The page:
The Meaning Behind “Every Time the Sun Comes Up” by Sharon Van Etten to Celebrate 10 Years of ‘Are We There’

Sharon Van Etten celebrated the 10th anniversary of her fourth studio album, Are We There, with a special edition released on May 31 via Jagjaguwar.

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Here’s a closer look at the album closer, “Every Time the Sun Comes Up,” where Van Etten asks, “People say I’m a one-hit wonder, but what happens when I have two?”

She’s in Trouble

Pace mine for you, hold my horses
Hey man, tricks can’t wait to hear
My emotions

The singer narrates mundane events from the day, washing dishes next to the toilet, and going to the bathroom, described in a song she cut while the drinks worked a cool buzz into her head.

People say I’m a one-hit wonder
But what happens when I have two?
I washed your dishes, but I s–t in your bathroom

“Every Time the Sun Comes Up” creeps along like an afternoon spent doing nothing with friends. Van Etten’s voice is easy and occasionally despairing. The vibe sounds like the kind of hang that happens at a friend’s house or apartment where the windows are covered with blankets—the rising sun hidden behind a thrift-store comforter.

We broke your glasses but covered our a—s
Take time silently, feel real room hi-fi

The track ends with Van Etten singing and laughing as her headphones slip off. It’s a peek inside the idle party.

A New Version

Jagjaguwar issued an alternate version of “Every Time the Sun Comes Up” as part of the anniversary edition.

“This version of ‘Every Time the Sun Comes Up’ developed as the band and I were really honing our sound,” Van Etten writes. “We were rehearsing for the We’ve Been Going About This All Wrong Tour, leaning into some of our influences to give the song a more current feel to where we were all creatively at the time. [The band] performed it live and the audience really responded to our new Joy Division-like spin on it. We had the idea to release it to celebrate the Are We There 10-year anniversary and breathe new life into it, which feels like the perfect time.”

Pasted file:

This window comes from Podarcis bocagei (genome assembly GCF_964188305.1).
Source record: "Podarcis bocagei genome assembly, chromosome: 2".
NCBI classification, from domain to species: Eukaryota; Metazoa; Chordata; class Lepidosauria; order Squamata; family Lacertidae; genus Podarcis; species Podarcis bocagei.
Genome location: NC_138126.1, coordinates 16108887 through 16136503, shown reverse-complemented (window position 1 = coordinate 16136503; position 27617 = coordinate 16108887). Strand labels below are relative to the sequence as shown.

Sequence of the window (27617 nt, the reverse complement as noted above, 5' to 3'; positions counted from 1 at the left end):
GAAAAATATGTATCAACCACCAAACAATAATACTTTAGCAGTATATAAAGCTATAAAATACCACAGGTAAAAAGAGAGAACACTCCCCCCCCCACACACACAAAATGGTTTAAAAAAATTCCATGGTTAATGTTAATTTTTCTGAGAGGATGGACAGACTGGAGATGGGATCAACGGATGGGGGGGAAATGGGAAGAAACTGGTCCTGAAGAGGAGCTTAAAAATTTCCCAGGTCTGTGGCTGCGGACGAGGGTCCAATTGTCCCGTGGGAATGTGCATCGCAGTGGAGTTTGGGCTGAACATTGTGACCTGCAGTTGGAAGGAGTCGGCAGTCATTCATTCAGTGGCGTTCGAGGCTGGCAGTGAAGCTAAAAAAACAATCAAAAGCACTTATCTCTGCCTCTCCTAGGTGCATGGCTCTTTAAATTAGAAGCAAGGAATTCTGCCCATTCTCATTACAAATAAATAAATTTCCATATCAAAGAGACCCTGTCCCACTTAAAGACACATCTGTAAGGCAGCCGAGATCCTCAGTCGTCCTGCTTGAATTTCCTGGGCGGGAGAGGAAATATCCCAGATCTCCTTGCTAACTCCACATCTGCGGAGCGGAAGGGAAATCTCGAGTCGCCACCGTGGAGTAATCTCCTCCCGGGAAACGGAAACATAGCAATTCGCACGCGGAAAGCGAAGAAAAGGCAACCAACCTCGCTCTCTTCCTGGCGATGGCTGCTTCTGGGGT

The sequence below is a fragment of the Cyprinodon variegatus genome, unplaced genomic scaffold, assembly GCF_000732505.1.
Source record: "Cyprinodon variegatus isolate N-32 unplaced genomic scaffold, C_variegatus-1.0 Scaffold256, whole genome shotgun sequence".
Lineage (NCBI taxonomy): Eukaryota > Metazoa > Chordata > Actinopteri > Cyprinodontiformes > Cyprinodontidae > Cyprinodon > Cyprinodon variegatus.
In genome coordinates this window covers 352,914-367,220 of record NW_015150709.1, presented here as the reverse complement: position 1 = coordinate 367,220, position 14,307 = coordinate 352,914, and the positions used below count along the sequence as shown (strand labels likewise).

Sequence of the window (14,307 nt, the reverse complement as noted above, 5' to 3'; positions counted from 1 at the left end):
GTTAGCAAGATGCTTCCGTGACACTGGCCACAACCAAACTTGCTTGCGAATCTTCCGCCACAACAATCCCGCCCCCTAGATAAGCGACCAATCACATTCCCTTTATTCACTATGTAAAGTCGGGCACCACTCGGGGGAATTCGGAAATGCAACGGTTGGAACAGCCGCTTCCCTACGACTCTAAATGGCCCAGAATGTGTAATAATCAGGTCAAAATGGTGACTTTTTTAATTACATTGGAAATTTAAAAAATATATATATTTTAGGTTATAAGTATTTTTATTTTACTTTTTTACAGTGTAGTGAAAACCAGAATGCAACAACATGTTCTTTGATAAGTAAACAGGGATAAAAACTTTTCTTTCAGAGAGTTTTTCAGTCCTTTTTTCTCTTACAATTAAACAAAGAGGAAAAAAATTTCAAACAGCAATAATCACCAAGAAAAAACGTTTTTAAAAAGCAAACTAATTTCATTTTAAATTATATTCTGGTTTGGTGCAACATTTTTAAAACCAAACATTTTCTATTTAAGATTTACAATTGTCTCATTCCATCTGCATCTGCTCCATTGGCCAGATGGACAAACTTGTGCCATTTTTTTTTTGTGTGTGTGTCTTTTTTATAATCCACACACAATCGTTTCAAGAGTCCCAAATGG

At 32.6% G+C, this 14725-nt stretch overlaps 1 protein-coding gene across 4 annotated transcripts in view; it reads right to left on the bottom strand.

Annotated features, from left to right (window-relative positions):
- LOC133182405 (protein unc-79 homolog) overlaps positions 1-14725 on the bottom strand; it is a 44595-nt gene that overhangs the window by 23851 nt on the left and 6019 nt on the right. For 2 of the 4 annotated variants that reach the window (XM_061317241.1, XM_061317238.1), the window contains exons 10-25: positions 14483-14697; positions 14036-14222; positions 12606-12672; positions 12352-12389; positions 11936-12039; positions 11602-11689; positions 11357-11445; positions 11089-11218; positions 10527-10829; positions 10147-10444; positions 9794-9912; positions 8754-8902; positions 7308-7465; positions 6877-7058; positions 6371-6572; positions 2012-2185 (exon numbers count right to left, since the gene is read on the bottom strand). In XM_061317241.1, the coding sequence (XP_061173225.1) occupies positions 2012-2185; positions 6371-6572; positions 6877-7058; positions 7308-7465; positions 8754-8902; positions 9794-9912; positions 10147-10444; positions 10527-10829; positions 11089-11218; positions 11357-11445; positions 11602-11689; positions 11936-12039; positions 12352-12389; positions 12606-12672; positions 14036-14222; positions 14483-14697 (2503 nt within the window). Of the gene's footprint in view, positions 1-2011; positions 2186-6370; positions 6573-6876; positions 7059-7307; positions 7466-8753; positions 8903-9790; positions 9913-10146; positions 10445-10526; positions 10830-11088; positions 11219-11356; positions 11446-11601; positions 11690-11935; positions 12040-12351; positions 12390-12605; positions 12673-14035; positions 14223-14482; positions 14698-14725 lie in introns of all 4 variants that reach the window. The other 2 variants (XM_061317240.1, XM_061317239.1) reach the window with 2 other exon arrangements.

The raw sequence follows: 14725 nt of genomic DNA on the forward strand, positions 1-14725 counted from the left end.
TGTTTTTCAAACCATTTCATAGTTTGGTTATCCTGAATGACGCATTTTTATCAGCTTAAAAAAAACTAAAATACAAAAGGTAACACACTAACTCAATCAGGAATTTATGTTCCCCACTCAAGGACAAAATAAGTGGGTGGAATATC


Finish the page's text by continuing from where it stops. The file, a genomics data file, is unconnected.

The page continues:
Just Checking in

The album title is a phrase Van Etten uses to check in with friends. She uses it rhetorically, and the lack of a question mark leaves the phrase “open-ended.”

“I ask myself that question all the time, for my work, for my love, even for my friends. It’s just really good to check in with yourself and it’s a play on words, about touring and about traveling, being in transition,” she said.

She co-produced the album with Stewart Lerman, who has worked with David Byrne, Patti Smith, and St. Vincent. Are We There reached No. 25 on the Billboard 200 and remains Van Etten’s most popular album.

When every time the sun comes up, I’m in trouble
Every time the sun comes up, I’m in trouble
Yeah, every time the sun comes up, I’m in trouble
Imagine when every time the sun comes up, I see double
Yes, she is

Almost There

Are We There is built on the small moments in life that cascade into more revealing consequences. Meanwhile, “Every Time the Sun Comes Up” zooms in on events from a banal day, a lazy party, time wasted.

She describes seeing double when the sun comes up, and dizziness isn’t just the result of booze. It’s the dizzying boredom of everyday routines, faltering relationships, and things given up sustaining those relationships, whether or not they survive.

“Every Time the Sun Comes Up” is the sound of exhaustive trying in real time. You’re waiting down on the corner / And thinking of ways to get back home, The Velvet Underground song “Sweet Jane” reveals. Both songs conjure a border between daily experience and the lonely glimpse of a person’s life.

Sometimes, singing or laughing about it is enough.

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Photo by Alison Buck/WireImage for The Recording Academy

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